I always camp with a Leatherman Wave multi-purpose tool. Beats that dinky little swiss army knife.
http://www.leatherman.com/

Think about good boots.

This isnt essential but is a lot of fun if you can spare the money. Get nightvision goggles. Theyre a hoot for watching animals that come out at night. oh. know what to do when a bear comes.

and if you are going backpacking, consider a good comfortable backpack.

For flashlights, while MagLites are good I find a headlamp much more useful in camp or when hiking after dark. I have a PrincetonTec but will probably get one of the LED headlamps as well.

I do carry a Swiss Army Knife, but aside from cutting food and using the scissors for cutting moleskin (and of course the bottle opener) I rarely use it. Not to say you shouldn’t carry some type of knife/multi-tool, but I rarely use mine.

I really like my Camelback and/or Platypus for hydration bags for hiking, but you’re mainly asking about camping. If you want hiking advice (boots, daybacks, clothing) ask away.

A Crazy Creek chair is a real nice addition to camp life. You can also buy adaptors that turn a Therma-Rest into a chair, but I don’t think they’re as comfortable or useful. Crazy Creeks also make great slings and first aid splints.

You can get by with lots of household stuff while camping. Instead of special plates and bowls I use Tupperware to eat from. I do have a backpacking cook set, but if you have some lightweight cooking gear that’ll work as well.

The PrincetonTec is neat, but then, there is a headband that you can get in which to wear your MagLite AA.

Yes, I’ve seen the MagLite headbands but find them to be not nearly as comfortable or useful as a real headlamp. I still have my MagLite AA, but never bring it camping as the headlamp does everything I need.

The only time I hike with it is when I’m doing a night hike, and I carry the MagLite as my backup light source.

Just to reiterate in case you missed it from the poster before, Campmor is the shit. They have really good deals on their clearance stuff, unbeatable really.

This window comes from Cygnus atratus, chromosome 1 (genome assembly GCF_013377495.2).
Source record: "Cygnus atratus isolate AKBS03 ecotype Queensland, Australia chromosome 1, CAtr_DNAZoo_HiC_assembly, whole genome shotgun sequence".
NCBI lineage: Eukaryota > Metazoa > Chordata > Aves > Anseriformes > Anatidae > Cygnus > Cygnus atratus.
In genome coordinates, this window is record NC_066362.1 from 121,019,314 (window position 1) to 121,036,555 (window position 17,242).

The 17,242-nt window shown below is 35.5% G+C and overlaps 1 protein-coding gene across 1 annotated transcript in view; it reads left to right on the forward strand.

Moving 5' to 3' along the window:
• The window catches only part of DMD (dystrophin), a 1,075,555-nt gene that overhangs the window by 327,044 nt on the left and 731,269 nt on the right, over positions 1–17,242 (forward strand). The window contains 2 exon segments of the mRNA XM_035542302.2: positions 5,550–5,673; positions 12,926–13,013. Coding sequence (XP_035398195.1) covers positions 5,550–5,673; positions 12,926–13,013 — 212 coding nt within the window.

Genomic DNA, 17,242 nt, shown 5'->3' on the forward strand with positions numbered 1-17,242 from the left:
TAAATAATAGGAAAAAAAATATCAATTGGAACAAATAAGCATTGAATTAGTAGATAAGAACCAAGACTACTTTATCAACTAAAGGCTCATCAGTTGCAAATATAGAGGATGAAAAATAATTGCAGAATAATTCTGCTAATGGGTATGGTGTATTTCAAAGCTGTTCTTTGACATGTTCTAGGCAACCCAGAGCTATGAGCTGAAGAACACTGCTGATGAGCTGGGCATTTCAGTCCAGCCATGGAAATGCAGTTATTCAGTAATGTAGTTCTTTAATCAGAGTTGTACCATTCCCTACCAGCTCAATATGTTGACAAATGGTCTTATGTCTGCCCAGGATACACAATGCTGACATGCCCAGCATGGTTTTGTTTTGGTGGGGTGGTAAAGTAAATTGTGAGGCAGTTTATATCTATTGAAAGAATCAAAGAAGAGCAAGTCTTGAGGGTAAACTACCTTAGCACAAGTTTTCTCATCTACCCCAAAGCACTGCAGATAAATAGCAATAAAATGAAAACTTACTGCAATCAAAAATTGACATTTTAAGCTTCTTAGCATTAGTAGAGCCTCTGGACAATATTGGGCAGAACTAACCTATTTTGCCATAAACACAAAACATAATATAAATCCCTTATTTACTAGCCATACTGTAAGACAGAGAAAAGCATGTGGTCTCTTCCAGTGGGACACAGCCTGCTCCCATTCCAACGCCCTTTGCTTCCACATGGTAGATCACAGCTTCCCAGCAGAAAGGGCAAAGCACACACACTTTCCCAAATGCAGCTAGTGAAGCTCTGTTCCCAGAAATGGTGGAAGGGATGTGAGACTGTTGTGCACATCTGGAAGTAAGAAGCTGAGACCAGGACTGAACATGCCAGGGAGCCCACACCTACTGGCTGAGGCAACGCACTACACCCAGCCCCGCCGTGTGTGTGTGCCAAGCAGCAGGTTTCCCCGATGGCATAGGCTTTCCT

I’m glad this thread is getting responses.

I already have an aviation GPS. If I am underwing camping, I have multiple navigation devices (GPS, VOR, dead reckoning, etc not to mention the “weclome to anytown airport” sign)

The bike trails around here are well marked, I think all I would need is a decent road map.

Kayaking is the only time I think a GPS would be useful. I’m not planning on backapacking, at least not soon. (nice thing about my other camping options is that weight isn’t as big of a deal).

Brian

I second taking a small chair or fold out stool, so many times I have gone camping and seen people suffering because they have nothing to sit on!

(I don’t know about anyone else, but my back begins to hurt after a while sitting on the floor.)

Matches, preferably waterproof matches. Or a lighter.

What are those matches carved out of, The True Cross? And that lighter had better be a gold Dunhill if they both are in the +$50.[sup]00[/sup] range (as specified in the OP).

N9IWP was asking about big ticket items.

Hehe Zen, we might be taking a comically over-safe route here, but most of us campers take the overly carefull view about trying to inform people about camping, because we arn’t sure that the OP is the only one who might end up here for advice and the uniformed might end up in a bad situation.

Also, the reason why I really ended up looking here again (sorry Zen $6.00 item :slight_smile: ) is just to make the suggestion that a cheap ass tarp can help perserve a $250 tent, as long as you are car (or plane; that sounds so damn cool) camping and 3 pounds of weight isn’t a big deal

I’m mostly interested in big items, but I don’t mind the smaller item reminders as weel. Is there a good check list online somewhere? Obviously whayt you need to pack for the Idatarod is going to be different than an overnight stay in the summer.

Brian

I’ll second the LED headlamp suggestion.
Trying to cook on a camping stove with a maglite clenched between teeth is not the most comfortable experience.
Besides, LEDs last for a LOT longer than bulbs, and they don’t blow.